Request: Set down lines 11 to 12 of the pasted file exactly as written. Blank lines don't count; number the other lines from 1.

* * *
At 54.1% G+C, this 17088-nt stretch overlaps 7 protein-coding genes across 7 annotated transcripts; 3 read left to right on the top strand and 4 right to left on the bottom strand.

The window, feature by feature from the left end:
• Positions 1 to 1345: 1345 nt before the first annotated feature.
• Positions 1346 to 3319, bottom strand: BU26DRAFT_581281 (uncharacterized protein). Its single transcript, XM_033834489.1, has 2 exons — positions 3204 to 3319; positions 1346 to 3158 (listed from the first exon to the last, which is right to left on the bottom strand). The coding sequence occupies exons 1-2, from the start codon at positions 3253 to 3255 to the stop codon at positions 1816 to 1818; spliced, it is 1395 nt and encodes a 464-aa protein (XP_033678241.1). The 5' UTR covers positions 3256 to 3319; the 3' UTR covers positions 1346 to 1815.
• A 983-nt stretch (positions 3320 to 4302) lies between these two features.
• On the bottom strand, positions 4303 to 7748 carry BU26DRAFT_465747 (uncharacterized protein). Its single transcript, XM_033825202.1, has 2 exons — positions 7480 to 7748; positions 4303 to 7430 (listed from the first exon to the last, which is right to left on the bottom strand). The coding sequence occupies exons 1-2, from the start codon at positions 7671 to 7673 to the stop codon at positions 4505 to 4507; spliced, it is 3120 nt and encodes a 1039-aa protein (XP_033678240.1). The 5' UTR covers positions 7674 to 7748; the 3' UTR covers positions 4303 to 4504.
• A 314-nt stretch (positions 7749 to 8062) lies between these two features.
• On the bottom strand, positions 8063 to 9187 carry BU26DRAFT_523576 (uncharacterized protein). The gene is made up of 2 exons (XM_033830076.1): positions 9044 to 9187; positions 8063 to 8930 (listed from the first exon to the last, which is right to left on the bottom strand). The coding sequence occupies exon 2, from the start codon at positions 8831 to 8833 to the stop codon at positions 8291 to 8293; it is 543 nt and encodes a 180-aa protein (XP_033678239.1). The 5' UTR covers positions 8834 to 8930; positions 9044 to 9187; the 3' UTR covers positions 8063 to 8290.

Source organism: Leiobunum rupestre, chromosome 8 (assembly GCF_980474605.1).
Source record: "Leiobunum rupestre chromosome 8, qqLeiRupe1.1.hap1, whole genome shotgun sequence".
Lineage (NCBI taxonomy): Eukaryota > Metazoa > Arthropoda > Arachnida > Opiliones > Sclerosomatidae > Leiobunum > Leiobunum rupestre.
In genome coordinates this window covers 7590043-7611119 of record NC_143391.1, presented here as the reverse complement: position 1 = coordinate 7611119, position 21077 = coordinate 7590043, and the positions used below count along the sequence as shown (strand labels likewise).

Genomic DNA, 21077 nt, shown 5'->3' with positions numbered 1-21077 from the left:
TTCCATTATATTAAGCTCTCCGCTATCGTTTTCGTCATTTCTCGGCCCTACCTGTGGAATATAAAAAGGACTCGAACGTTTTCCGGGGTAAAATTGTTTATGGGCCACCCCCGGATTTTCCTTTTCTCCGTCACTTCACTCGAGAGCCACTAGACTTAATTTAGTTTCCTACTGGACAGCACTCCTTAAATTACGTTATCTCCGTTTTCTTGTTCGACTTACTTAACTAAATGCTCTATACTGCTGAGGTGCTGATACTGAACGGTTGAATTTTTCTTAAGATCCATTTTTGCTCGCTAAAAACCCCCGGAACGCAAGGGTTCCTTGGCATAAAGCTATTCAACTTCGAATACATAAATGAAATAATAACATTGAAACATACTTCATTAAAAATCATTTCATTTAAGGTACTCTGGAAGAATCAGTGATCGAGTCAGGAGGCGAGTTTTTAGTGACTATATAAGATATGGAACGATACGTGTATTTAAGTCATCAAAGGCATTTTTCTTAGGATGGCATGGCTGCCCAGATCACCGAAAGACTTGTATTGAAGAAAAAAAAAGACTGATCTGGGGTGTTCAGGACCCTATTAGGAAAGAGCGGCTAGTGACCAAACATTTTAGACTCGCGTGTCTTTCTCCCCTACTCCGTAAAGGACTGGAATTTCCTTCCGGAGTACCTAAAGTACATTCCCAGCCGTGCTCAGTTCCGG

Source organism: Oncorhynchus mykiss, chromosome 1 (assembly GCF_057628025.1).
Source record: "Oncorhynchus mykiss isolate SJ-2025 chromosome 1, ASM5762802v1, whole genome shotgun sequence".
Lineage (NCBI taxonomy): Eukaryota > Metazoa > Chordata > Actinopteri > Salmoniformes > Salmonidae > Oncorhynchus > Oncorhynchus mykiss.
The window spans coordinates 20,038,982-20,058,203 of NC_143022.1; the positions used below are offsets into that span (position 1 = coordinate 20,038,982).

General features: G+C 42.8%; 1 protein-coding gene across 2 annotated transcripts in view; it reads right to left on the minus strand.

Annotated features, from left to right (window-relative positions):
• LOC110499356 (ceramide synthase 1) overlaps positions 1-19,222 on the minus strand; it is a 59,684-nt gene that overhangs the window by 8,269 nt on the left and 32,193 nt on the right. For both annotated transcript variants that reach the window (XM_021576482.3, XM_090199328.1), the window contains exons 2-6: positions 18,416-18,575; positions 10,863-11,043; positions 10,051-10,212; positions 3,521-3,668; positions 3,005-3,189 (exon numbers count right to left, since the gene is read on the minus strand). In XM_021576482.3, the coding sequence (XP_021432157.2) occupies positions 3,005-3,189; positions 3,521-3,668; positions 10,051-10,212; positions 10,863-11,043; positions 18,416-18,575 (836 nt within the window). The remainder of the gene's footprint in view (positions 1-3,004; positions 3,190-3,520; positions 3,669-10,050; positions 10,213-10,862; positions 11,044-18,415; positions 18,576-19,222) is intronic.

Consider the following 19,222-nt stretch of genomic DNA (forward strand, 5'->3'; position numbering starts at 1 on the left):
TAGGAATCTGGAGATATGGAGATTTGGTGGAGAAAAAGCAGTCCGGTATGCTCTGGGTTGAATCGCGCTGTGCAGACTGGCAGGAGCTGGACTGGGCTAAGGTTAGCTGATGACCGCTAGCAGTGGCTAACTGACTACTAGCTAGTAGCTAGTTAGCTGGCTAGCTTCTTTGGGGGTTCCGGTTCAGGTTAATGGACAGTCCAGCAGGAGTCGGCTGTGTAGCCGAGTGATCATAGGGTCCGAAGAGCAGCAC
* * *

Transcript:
Lineage (NCBI taxonomy): Eukaryota > Metazoa > Arthropoda > Arachnida > Opiliones > Sclerosomatidae > Leiobunum > Leiobunum rupestre.
In genome coordinates this window covers 7590043-7611119 of record NC_143391.1, presented here as the reverse complement: position 1 = coordinate 7611119, position 21077 = coordinate 7590043, and the positions used below count along the sequence as shown (strand labels likewise).